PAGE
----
Tuesday, October 10, 2017

Oracle Flex Cluster

Oracle Real Application Cluster is a feature that was first introduced in Oracle 9i (Oracle Parallel Servers was a similar feature available before 9i, but not as robust as RAC) and has been an essential part of Oracle’s Maximum Availability Architecture. Since its advent in Oracle 9i, it has evolved a lot. Oracle 9i onward, every new release of Oracle has introduced something new in RAC which made it even more resilient, fault tolerant, and easy to manage architecture.
    
Starting 12c, Oracle has introduced two very interesting features to be added in MAA (Maximum Availability Architecture), Oracle Flex Cluster and Oracle Flex ASM. In this article I will be explaining Oracle flex cluster and its architecture.

In Oracle Flax Cluster, the concept of Hub and Leaf node is introduced. Previously when we configured a RAC, all nodes were Hub nodes technically, but they were not called Hub Nodes until the phenomena of Leaf Nodes introduced in 12c. All hub nodes share the storage, and directly access the OCR and Vote disks from the shared storage just like conventional RAC. Leaf nodes are the nodes that sit behind the Hub nodes. When we do a fresh RAC installation or if we add new nodes to an existing cluster later down the road, we can specify a node as Hub or Leaf node (each Leaf Node sits behind a specific Hub node). Hub nodes are tightly coupled, whereas leaf nodes are loosely coupled and access the shared resources via a Hub node behind which they sit.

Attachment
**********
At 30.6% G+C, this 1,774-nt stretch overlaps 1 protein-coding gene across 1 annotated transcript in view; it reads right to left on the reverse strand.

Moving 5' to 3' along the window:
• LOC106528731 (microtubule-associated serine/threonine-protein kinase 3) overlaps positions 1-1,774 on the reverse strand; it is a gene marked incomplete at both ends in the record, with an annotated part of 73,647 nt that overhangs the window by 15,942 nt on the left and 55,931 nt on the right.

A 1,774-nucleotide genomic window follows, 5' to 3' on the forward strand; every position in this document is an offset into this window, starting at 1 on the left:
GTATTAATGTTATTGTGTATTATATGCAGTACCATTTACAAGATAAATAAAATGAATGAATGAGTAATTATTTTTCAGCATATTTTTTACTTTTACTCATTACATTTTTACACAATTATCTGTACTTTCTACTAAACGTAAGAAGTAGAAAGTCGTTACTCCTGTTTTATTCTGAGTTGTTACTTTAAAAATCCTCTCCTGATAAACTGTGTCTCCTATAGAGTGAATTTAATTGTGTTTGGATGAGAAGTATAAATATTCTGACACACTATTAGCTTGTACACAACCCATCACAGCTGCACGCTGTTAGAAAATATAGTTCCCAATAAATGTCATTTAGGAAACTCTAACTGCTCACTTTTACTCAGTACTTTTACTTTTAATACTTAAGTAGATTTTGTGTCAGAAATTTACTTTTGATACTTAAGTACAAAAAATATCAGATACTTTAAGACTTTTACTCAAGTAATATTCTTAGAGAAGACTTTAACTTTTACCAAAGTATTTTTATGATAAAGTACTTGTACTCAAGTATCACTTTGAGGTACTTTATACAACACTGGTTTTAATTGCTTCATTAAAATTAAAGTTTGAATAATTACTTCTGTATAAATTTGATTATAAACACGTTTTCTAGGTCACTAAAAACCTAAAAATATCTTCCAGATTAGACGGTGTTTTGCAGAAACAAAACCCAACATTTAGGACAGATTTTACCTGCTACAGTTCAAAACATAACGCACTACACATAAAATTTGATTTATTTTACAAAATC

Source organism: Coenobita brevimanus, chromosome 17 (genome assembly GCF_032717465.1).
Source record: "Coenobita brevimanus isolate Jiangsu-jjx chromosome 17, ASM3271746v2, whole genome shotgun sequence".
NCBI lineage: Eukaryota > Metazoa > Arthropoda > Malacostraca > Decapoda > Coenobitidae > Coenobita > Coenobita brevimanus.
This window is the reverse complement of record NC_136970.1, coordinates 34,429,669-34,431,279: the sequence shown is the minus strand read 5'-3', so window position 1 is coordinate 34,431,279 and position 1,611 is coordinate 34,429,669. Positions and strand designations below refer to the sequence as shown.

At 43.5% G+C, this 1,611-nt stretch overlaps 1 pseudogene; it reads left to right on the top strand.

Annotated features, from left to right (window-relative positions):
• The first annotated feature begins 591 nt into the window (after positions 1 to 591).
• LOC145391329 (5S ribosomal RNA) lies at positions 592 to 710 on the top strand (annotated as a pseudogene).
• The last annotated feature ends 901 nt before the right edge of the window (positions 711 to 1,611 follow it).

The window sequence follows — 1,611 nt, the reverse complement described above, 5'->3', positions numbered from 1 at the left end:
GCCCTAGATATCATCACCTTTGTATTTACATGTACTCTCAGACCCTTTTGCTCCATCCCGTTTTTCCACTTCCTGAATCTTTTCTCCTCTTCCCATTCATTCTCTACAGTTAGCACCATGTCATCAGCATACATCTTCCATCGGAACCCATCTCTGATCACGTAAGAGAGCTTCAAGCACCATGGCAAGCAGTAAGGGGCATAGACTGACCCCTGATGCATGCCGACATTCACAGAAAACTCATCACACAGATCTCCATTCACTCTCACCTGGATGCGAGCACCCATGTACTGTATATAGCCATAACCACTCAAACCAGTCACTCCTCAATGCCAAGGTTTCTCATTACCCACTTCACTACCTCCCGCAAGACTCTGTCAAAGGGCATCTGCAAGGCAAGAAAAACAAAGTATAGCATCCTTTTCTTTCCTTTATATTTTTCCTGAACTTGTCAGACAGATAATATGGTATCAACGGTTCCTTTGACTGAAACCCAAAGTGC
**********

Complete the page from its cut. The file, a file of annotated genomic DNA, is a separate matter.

Example of a leaf node is to add an application server in the cluster by installing Grid Infrastructure on it and defining it as a leaf node. Technically this application server would be part of the cluster and would be treated as such, but it would not have direct access to OCR, Vote disk or shared storage, and it would access all these resource through its Hub node; leaf nodes sitting behind different Hub Nodes are not directly connected to each other; hub nodes are directly connected to each other through private interconnect.

Following picture explains the Flex Cluster architecture. This is quite clear to understand how leaf nodes connect to the RAC. The resources shown inside the oval are tightly coupled and form a conventional RAC. Adding leaf nodes behind the hub nodes makes it an example of Flex cluster



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